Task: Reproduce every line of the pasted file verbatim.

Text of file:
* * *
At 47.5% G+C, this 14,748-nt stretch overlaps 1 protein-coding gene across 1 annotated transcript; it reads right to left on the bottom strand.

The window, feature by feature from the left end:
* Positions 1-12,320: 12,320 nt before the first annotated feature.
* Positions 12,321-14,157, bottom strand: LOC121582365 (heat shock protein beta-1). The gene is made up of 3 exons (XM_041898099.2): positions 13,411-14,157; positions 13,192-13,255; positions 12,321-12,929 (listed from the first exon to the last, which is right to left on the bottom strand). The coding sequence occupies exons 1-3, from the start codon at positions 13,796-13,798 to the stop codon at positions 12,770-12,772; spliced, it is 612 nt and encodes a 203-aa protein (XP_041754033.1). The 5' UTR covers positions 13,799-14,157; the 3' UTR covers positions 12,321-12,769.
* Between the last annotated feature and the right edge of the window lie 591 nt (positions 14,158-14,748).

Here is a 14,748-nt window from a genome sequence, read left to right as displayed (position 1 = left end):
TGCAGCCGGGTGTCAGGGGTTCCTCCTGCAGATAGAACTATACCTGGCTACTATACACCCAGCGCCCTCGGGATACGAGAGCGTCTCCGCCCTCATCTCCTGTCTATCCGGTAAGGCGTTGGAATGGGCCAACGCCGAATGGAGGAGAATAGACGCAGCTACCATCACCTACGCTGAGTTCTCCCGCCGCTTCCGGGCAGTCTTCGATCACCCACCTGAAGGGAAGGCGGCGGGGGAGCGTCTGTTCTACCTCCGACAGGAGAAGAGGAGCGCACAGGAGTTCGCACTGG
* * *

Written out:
At 47.5% G+C, this 14,748-nt stretch overlaps 1 protein-coding gene across 1 annotated transcript; it reads right to left on the bottom strand.

The window, feature by feature from the left end:
* Positions 1-12,320: 12,320 nt before the first annotated feature.
* Positions 12,321-14,157, bottom strand: LOC121582365 (heat shock protein beta-1). The gene is made up of 3 exons (XM_041898099.2): positions 13,411-14,157; positions 13,192-13,255; positions 12,321-12,929 (listed from the first exon to the last, which is right to left on the bottom strand). The coding sequence occupies exons 1-3, from the start codon at positions 13,796-13,798 to the stop codon at positions 12,770-12,772; spliced, it is 612 nt and encodes a 203-aa protein (XP_041754033.1). The 5' UTR covers positions 13,799-14,157; the 3' UTR covers positions 12,321-12,769.
* Between the last annotated feature and the right edge of the window lie 591 nt (positions 14,158-14,748).

Here is a 14,748-nt window from a genome sequence, read left to right as displayed (position 1 = left end):
TGCAGCCGGGTGTCAGGGGTTCCTCCTGCAGATAGAACTATACCTGGCTACTATACACCCAGCGCCCTCGGGATACGAGAGCGTCTCCGCCCTCATCTCCTGTCTATCCGGTAAGGCGTTGGAATGGGCCAACGCCGAATGGAGGAGAATAGACGCAGCTACCATCACCTACGCTGAGTTCTCCCGCCGCTTCCGGGCAGTCTTCGATCACCCACCTGAAGGGAAGGCGGCGGGGGAGCGTCTGTTCTACCTCCGACAGGAGAAGAGGAGCGCACAGGAGTTCGCACTGG